For women in Canadian politics, there is no universal experience

Women in politics seem to be speaking out about their experiences like never before. That's good. But we need to remember that not all women experience sexism and misogyny in the same way.

We need to remember that not all women encounter sexism and misogyny in the same way

Each account of sexism or misogyny can be as different as our fingerprints, and it is our collective responsibility to ensure that women of colour are encouraged to share their stories. (Geoff Robins/AFP/Getty Images)

To many, 2016 seemed like a groundbreaking year for women in Canadian politics. 

The 88 women who were elected to the House of Commons in 2015 — the greatest number in Canadian history — marked their first full year of governing, along with Canada's first gender-balanced cabinet. B.C. Premier Christy Clark became Canada's longest serving female premier, and women in politics seemed to be speaking out about their experiences like never before.

Indeed, in April of 2016, Calgary MP Michelle Rempel wrote an op-ed that revealed the "everyday sexism" she experiences from her male colleagues. Her revelations sent Canadian media into a firestorm, and was followed by public testimonials from Calgary MLA Sandra Jansen, Alberta Premier Rachel Notley and Newfoundland Finance Minister Cathy Bennett — all of whom shared similar stories of online and verbal harassment and threats from both within and outside of their parties.

It many respects, it was a monumental time for women in politics, with one major caveat: most of the stories we were hearing were those of white women. The public's reaction perpetuated the idea that sexism and misogyny are experienced identically by all women in politics, but, to put it bluntly, they are not. That's why it's so important that we acknowledge intersectionality — in politics, and otherwise.


The term "intersectionality" was coined back in the 1980s by U.S. civil rights advocate and scholar Kimberlé Crenshaw, and she discussed it recently in her latest TED Talk. During the session, Crenshaw emphasized the importance of confronting both race and gender in situations of systemic discrimination. Crenshaw argued that in order to adequately identify and offer solutions in these scenarios, we have to recognize that just as the experiences of white men and men of colour differ greatly, so too do the experiences of white women and women of colour.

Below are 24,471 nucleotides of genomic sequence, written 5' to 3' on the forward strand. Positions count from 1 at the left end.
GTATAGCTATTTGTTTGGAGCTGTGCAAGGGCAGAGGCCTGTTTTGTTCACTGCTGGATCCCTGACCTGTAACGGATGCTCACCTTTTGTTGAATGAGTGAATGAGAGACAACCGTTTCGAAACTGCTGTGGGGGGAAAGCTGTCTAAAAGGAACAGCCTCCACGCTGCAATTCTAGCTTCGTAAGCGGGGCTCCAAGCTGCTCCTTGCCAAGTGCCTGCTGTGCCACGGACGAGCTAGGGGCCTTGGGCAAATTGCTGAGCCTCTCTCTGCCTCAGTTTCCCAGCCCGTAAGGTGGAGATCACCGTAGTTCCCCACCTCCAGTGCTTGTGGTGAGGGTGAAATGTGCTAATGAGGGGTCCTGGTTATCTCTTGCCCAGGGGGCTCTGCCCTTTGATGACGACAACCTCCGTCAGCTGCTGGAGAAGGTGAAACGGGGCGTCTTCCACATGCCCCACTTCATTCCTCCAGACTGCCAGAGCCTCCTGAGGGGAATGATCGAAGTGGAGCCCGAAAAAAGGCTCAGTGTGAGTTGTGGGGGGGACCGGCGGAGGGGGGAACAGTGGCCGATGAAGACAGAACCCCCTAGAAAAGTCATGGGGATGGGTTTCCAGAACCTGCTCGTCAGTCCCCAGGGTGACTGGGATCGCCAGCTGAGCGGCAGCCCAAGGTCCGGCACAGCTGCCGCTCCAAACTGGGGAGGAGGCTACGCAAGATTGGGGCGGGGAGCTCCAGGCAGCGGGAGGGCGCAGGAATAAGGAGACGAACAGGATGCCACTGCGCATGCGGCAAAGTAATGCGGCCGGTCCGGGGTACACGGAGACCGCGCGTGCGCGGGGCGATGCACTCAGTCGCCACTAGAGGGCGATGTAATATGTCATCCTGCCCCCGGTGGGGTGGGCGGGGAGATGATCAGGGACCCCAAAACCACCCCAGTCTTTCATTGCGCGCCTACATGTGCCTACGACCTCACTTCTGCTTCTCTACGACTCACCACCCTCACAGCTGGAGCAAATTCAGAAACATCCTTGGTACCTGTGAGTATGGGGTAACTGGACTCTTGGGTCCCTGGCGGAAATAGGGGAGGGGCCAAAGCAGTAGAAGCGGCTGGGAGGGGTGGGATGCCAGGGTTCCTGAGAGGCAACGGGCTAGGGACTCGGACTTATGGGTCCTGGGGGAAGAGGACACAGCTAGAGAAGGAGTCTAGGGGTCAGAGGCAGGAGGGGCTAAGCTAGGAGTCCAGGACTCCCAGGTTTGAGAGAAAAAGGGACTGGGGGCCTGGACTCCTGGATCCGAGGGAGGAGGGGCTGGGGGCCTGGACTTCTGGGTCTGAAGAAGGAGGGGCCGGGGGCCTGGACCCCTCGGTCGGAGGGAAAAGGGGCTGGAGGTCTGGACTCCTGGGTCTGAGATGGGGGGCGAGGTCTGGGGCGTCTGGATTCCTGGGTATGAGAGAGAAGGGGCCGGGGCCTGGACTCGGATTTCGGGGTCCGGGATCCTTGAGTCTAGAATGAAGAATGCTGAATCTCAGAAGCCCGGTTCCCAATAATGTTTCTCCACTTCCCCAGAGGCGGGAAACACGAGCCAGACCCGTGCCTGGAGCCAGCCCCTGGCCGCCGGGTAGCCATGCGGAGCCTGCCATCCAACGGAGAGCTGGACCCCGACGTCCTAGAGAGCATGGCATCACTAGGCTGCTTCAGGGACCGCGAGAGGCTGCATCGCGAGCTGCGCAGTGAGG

With increasing racial diversity in legislatures across the country, 2016 did see a notable increase in racialized and Indigenous women in prominent decision-making roles, including House Leader Bardish Chagger, Democratic Institutions Minister Maryam Monsef, Ontario Education Minister Mitzie Hunter and Justice Minister Jody Wilson-Raybould. But women of colour are still represented in far fewer numbers than white women in Canadian politics, and we so rarely hear about the specific injustices they face on a day-to-day basis.

Diverse experiences

Part of creating that environment means discussing sexism and misogyny as a set of diverse experiences as opposed to one. Doing so acknowledges the multiple experiences of our elected officials who come from various backgrounds and ethnicities. Each account of sexism or misogyny can be as different as our fingerprints, and it is our collective responsibility to ensure that women of colour are encouraged to share their stories.

If we truly want to increase the representation of women in politics, a public discussion on the experiences of women of colour is necessary. Let 2017 be the year where intersectionality is at the forefront of Canadian political discourse; where comprehensive solutions are derived from hearing, interpreting and understanding a great number of diverse experiences.

This column is part of CBC's Opinion section. For more information about this section, please read this editor's blog and our FAQ.


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